Paying tax on interest from a savings account

Just like any other source of income, interest earned from most UK savings accounts is subject to tax.

When you file your income tax return at the end of each financial year, you need to declare all your sources of income, including any income earned from investments. If you have money in a savings account that has earned interest in the previous financial year, you’ll also need to declare this amount and pay tax on savings interest – unless it’s in an ISA, where you don’t pay tax on any interest you earn.

At what rate is the interest taxed?

The amount of tax that applies to the interest you earn on your savings account will be determined by your overall taxable income. The total income you earn each year determines the tax rate you must pay, and HM Revenue & Customs’ (HMRC’s) tax rates for the 2020-2021 financial year, which you can see below.

England and Wales

BandTaxable incomeTax rate
Personal AllowanceUp to £12,5000%
Basic rate£12,501 to £50,00020%
Higher rate£50,001 to £150,00040%
Additional rateover £150,00045%

Scotland

BandTaxable incomeScottish tax rate
Personal AllowanceUp to £12,5000%
Basic rate£12,501 to £14,58519%
Higher rate£14,586 to £25,15820%
Additional rate£25,159 to £43,43021%
Higher rate£43,431 to £150,00041%
Top rateover £150,00046%

Why do I need to declare interest?

Under its rules regarding investment income, HMRC requires all UK residents to declare any interest they receive as income. This is because you’ve earned that money, in a similar way to you earning your salary or wages. And you must pay tax on any money earned throughout the financial year.

What interest do I pay tax on?

You need to declare all money you’ve earned in your tax return, including the following:

  • Interest from savings accounts and fixed-rate bonds held with banks and building societies.
  • Interest received from a children’s savings account opened or operated by you.
  • Interest paid or credited to you by HMRC.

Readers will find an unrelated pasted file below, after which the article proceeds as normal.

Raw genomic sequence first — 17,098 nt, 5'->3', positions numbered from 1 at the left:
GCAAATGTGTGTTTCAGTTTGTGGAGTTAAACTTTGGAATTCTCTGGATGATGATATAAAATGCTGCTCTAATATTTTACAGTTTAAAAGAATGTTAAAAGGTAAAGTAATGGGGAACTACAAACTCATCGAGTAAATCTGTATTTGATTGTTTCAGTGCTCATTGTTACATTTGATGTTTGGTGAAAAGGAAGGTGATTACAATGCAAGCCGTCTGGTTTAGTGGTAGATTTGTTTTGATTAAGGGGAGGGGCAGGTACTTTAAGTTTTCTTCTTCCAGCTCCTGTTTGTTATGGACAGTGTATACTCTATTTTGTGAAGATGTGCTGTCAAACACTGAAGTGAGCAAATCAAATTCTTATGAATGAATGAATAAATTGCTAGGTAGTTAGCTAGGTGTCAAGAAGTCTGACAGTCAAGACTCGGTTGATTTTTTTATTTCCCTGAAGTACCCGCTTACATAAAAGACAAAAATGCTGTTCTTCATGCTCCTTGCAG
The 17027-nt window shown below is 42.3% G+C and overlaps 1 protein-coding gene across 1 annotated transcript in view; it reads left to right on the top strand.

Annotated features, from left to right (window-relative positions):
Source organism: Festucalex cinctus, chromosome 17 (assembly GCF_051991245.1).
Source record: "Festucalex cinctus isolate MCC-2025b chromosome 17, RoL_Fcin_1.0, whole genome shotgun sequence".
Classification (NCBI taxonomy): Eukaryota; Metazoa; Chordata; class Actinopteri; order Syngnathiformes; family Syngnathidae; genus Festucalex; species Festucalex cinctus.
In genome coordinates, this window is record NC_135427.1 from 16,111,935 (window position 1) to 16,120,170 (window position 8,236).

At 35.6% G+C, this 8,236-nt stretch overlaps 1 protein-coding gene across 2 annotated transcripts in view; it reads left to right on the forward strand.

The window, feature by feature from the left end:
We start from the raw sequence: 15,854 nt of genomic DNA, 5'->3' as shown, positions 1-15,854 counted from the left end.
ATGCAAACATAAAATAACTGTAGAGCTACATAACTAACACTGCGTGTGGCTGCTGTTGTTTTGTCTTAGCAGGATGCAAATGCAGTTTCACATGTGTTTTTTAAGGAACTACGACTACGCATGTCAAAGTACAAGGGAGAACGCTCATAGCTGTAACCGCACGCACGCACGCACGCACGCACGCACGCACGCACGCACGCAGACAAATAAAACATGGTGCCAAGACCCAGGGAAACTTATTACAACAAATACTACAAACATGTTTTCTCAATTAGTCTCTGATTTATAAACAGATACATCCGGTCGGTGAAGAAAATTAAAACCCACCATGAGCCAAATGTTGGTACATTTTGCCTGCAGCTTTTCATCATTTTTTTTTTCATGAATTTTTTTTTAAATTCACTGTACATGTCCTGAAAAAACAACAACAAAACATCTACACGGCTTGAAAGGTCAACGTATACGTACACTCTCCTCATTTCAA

• Interest earned from foreign sources (although tax offsets may be available).
  • Money you’ve earned from selling investments like shares.

How do I report my interest earned?

You should declare the interest you earn on your annual income tax return. Remember, you don’t need to pay tax on the amount you deposit into your account – it is only the interest you earned on that money that is subject to tax. If you need help declaring your interest and claiming eligible tax deductions, get in touch with an accountant.

What about interest earned in a joint account?

HMRC assumes that joint account holders are equal owners of an account and requires them to pay tax on the interest accordingly. So, for example, if you have a joint savings account with your spouse, the interest paid will be split equally between the two account holders – 50% each. When it comes to completing a tax return, each partner or spouse only declares their share of the interest earned on the joint savings account.

What about interest earned on a child’s savings account?

Taxes will apply to a child’s savings account in two instances. First, if they earn more than their personal allowance, such as from a fund in their name. Second, if they earn more than £100 a year in interest from money given by their parents or legal guardians. The thinking behind this is to stop parents using their children as a tax-free extra allowance. This rule doesn’t apply if the money is given by another relative or a friend.

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